The Runaway Princess
I guess how you feel about The Runaway Princess is going to depend on what you are expecting when you pick it up. I expected a European Historical taking place “somewhere in The Pyrenees” in 1816. I didn’t get that. Not necessarily a bad thing; surprises can be very nice. But in this case, it’s a very confusing and often outrageously, blatantly anachronistic thing. With so many errors, I have to assume this was either purposeful on the part of the author, or the editor was fully submerged in the mythical and geographically unlikely hot springs of Baminia.
Evangeline Scoffield was raised in a horrible (aren’t they all?) London orphanage until she was rescued, at the age of eleven, by Leona, a moneyed lady of letters. Leona taught the intelligent and feisty Evangeline seven languages, including the obscure “dialect” of Baminian. Along with these language lessons, she relayed to Evangeline the entire history of Baminia, and it’s sister/rival kingdom, Serephinia, including facts, fancies, and prophecies only the royal families of these two tiny kingdoms would have been privy to.
One day, Leona apparently decides to divorce herself from life and walks off, leaving Evangeline with an inheritance she didn’t officially inherit. Evangeline takes the money, buys herself some nifty threads, and heads to a spa in the Pyrenees. She plans to enjoy herself until she has to go back to England where she will use the rest of Leona’s money to buy a bookstore, and live out the remainder of her spinsterly days in obscurity.
While on her retreat, Evangeline is kidnapped by Crown Prince Danior of Baminia, who insists she is Princess Ethelinda of Serephinia, and his intended bride. The remainder of the story is a road trip from the spa to The Palace of the Two Kingdoms, where the Revealing and subsequent wedding will take place.
This might have been a really good book, if I ever could have figured out what the author wanted to do here. If this wasn’t a straight European Historical, what was it? It had elements of mysticism and magic, the hero is a prince, two mythical kingdoms are to be reunited as one after a thousand years, there are prophecies that only the real princess can fulfill, and there are no horses. The hero carries the heroine on his back throughout the entire story – you know, piggyback. Through the entire story. This was not only unrealistic, it was downright stupid-looking in the movie-screen of my mind.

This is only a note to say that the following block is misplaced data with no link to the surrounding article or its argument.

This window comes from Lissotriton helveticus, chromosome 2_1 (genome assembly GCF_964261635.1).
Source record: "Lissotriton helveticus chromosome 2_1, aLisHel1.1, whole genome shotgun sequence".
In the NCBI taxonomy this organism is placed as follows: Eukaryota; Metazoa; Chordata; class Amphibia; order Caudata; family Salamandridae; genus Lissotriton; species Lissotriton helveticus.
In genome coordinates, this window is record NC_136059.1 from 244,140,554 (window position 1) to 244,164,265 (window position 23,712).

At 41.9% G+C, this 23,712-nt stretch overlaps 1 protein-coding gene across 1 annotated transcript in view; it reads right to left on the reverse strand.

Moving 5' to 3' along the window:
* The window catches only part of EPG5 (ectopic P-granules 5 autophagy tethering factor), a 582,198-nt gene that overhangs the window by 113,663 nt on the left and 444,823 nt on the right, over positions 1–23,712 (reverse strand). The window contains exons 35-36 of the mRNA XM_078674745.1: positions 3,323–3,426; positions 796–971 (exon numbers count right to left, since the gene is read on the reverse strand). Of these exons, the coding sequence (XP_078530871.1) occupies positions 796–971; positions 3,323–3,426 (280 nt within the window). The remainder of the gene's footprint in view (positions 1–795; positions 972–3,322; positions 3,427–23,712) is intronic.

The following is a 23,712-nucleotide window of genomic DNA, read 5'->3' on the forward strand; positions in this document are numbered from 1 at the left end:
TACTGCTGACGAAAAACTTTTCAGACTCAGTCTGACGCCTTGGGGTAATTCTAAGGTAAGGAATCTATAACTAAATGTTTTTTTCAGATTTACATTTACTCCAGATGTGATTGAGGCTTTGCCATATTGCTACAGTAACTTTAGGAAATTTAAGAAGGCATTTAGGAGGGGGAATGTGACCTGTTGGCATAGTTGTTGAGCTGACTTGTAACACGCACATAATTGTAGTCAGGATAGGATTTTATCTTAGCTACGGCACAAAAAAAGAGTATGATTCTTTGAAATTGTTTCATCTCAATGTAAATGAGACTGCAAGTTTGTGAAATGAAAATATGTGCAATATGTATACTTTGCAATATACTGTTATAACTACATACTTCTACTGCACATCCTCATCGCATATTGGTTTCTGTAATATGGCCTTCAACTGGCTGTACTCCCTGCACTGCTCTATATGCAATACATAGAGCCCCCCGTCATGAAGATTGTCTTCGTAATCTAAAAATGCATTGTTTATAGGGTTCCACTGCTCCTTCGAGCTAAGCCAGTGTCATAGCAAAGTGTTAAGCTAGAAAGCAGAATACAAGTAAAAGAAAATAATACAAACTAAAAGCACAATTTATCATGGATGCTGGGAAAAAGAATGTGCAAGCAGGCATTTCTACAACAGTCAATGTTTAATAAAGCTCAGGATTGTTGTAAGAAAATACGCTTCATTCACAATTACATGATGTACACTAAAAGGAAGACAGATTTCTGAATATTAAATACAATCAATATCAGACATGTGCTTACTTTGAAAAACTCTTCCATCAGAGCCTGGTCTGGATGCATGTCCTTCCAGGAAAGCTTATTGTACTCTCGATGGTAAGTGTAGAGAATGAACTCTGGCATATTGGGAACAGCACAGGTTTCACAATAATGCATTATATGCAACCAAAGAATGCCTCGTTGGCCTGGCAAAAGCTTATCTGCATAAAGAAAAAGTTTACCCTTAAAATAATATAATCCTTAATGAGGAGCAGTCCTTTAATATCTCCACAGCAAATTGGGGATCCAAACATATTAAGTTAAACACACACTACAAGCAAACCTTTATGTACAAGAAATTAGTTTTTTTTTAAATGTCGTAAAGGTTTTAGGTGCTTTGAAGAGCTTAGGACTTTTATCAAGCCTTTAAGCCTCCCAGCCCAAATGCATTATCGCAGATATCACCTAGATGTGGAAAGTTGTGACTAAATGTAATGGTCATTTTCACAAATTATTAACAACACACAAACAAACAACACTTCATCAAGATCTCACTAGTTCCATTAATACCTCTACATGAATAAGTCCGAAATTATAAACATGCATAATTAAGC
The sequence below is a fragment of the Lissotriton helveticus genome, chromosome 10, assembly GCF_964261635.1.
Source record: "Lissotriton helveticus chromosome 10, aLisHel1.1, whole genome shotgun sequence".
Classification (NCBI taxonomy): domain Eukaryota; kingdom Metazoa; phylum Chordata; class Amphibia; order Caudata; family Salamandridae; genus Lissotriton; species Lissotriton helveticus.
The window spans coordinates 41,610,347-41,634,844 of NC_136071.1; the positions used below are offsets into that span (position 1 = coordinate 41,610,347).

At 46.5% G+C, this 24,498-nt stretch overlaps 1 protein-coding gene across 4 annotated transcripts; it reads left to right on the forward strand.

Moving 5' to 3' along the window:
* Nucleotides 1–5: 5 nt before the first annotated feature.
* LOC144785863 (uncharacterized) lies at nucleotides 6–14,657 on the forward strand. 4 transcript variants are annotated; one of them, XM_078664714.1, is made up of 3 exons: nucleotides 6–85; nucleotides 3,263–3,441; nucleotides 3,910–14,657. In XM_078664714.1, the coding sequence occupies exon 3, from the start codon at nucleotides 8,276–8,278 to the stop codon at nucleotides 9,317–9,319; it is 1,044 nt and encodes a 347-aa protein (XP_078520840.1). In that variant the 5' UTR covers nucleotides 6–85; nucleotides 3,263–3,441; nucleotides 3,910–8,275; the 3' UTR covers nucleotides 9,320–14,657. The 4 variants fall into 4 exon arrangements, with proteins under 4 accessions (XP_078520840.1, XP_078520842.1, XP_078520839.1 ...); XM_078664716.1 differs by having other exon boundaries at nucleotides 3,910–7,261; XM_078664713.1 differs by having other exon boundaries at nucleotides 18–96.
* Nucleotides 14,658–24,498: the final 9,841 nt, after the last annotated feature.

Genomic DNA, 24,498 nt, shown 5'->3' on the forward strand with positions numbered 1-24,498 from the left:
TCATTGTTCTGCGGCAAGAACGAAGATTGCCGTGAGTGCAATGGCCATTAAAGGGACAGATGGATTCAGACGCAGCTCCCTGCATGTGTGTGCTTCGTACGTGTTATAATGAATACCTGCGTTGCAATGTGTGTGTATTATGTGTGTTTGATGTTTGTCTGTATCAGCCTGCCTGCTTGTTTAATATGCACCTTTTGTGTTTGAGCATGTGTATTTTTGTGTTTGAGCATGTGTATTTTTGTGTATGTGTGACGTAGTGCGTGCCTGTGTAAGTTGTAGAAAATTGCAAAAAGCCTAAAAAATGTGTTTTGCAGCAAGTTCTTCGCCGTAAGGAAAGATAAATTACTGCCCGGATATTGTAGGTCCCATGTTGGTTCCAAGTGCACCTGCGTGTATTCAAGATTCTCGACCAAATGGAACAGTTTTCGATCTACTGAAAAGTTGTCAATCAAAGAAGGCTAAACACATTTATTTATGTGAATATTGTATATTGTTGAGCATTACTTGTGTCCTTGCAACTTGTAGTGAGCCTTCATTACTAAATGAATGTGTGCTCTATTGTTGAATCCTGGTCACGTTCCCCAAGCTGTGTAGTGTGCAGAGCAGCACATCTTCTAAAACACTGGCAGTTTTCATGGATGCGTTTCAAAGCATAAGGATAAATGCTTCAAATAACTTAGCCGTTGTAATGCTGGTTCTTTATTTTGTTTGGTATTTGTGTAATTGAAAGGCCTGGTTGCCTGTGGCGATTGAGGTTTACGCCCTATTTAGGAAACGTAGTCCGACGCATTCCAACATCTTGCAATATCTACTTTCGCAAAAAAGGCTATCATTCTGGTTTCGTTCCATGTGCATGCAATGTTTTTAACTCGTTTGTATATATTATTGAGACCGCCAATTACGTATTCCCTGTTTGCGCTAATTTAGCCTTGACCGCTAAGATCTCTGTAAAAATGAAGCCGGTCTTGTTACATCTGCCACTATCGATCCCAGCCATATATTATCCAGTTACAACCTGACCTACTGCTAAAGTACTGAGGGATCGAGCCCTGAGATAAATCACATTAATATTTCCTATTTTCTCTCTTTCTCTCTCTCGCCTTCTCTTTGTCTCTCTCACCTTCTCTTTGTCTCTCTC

While the plot was workable, and the hero and heroine definitely appealing (sexy Danior certainly had his moments), the plotting inconsistencies overshadowed the things I liked about this story to such a degree that I truly cannot decide whether I liked or disliked this book?!? Parts of it were an A (the writing and some of the dialogue), and parts were an F (the rest). In what I can only suppose was an effort to take historical fiction and update it with some modern language, it wasn’t made clear enough that this was a fantasy (and therefore all the rules were subject to being broken), or simply a “zany” historical. Because I was so confused, I couldn’t just settle back and enjoy this book.
As for the anachronistic stuff, we are asked to believe that the heroine really would say “yuck” in 1816, when the word did not come into common usage until 1966! But the book was riddled with inconsistent terms: cranky, moniker, yeah, rotisserie, underdog, slob, and come (as in, well, you know), the etymology of these words shows they did not appear in common usage until 1821, 1851, 1902, 1920, 1887, 1861, and 1923, respectively. Was this simply sloppy research and writing? If I knew, it would have made a difference. But as it was, to see these words used in a historical context simply did not work for me, and was a jolt to my system each time I came across one.
There were other problems (such as the heroine constantly escaping to run directly into the arms of the enemy, and a choppy, confusing “battle” scene near the end), but, having said all that, if my peeves about this book don’t bother you, you will likely enjoy The Runaway Princess. The ultimate ending is clever and the story moves along at a good clip (on Danior’s back, but, well, never mind).
Anyway, that’s my own, personal take on things. I think this is a case where you’re just going to have to decide for yourself how you feel about The Runaway Princess. As for me, I’m still lost. And, oh, the minus in the C- is for the name Baminia. Puh-leeze.